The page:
Qatar Chamber held a meeting with representatives of the Greece-Qatar Business Council and a group of journalists and bloggers from Serbia, Bulgaria, and Greece.
The Chamber highlighted the features of the Qatari economy and the country’s investment climate, as well as its role in revitalising the private sector and maximising its contributions to Qatar’s economic development.
The meeting reviewed efforts exerted by the private sector to overcome the consequences of the blockade imposed on the State of Qatar for more than two years, and it also highlighted the most important aspects of development under the Qatar National Vision 2030.
Qatar Chamber second vice-chairman Rashid bin Hamad al-Athba underlined the importance of relations between the Qatari private sector and its counterparts in Balkan countries, pointing out that the trade exchange between Qatar and Serbia, Bulgaria, and Greece “is still below expectations and inconsistent with the great potential available in both sides.”
He said the total value of trade between Qatar and Greece, Serbia, and Bulgaria amounted to about QR417mn last year (QR84mn, Bulgaria), (QR26mn, Serbia), and (QR307mn, Greece).
Al-Athba stressed that Qatar has created “one of the most attractive investment climates in the world” by developing a stable legislative environment and issuing new laws that protect and encourage domestic and foreign investments.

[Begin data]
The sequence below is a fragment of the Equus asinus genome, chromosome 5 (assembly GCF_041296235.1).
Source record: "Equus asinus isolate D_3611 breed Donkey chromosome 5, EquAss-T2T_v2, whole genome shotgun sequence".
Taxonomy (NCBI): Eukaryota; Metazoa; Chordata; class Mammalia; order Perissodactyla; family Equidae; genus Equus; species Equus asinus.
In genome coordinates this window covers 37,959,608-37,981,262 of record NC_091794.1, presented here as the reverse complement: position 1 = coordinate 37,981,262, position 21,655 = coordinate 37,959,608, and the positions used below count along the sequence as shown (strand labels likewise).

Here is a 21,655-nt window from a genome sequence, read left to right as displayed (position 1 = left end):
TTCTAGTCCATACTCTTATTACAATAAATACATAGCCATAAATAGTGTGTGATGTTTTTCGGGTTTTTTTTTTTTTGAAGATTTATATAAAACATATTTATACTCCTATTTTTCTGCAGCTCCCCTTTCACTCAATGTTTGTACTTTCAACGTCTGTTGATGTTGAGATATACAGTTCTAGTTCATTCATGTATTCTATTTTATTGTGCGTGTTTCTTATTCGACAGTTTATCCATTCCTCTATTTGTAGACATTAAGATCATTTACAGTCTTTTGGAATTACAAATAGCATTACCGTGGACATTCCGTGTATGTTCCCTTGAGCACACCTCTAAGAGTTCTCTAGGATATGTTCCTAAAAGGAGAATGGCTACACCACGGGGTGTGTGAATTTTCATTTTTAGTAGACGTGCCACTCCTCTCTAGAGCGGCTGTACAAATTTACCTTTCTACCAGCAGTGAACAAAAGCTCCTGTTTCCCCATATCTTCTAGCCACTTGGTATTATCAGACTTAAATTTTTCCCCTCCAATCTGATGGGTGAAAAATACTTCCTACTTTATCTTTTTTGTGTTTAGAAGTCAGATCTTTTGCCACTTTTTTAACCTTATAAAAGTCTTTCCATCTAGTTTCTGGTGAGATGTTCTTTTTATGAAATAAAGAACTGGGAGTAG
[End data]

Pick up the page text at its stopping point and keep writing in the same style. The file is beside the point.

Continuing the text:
He added that the Qatari economy, “one of the fastest growing and dynamic economies in the world,” witnessed strong performance in the past two years, “driven by the wise policies adopted by the State” to stimulate various sectors, even as Qatar’s GDP stood at $225bn in 2018.
Citing international forecasts, al-Athba said the country’s economy will grow by 2.7% in 2019 and 3% in 2020, partly because of foreign direct investment. “Expectations suggest the country’s economy will grow by 3.4% by 2021, driven by higher growth in the services sector,” he said.
On Qatar’s investment climate, al-Athba said Qatar has developed modern legislation governing the business environment, including the law on non-Qatari capital investment in economic activity, which allows foreign investors to own up to 100% in all sectors. He noted that Qatar’s free zones attract more foreign investments, while the single window facilitates the procedures of establishing companies and businesses.
Greece-Qatar Business Council chairman Panagiotis Mihalos lauded the development of the Qatari economy, as well as its business environment, which attracts foreign investments and the record growth achieved by the State in the past two years, especially in achieving self-sufficiency in certain goods and products.
Mihalos described Qatar as “a fast and attractive market” for international businesses, adding that many companies from Balkan countries hope to enter the Qatari market and open branches here.
He said the delegation seeks to learn about the progress achieved by Qatar in all fields, and to open new channels of communication that contribute to the promotion of trade and economic co-operation between Qatar and Balkan countries, in addition to developing the relationship of the Qatari private sector with its counterparts.